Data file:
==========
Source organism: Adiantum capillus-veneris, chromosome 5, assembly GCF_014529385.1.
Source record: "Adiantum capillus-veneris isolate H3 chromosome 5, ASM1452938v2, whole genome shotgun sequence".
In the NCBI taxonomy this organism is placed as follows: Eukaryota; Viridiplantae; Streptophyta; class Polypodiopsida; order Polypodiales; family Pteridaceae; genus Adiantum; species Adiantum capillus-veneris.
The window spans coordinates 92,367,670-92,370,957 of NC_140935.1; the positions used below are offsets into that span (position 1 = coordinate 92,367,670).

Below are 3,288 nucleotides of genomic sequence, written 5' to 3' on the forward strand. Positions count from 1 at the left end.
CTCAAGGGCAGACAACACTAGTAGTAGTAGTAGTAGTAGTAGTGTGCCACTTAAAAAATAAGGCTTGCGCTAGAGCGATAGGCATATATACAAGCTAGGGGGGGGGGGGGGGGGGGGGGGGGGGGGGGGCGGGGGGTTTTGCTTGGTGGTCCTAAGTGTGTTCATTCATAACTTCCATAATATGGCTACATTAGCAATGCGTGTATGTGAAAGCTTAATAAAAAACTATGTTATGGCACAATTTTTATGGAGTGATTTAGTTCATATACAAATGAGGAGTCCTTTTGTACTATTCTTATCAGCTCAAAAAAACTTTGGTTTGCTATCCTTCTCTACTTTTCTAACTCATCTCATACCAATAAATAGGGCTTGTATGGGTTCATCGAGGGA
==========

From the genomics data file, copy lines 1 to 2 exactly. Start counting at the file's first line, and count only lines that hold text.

Source organism: Adiantum capillus-veneris, chromosome 5, assembly GCF_014529385.1.
Source record: "Adiantum capillus-veneris isolate H3 chromosome 5, ASM1452938v2, whole genome shotgun sequence".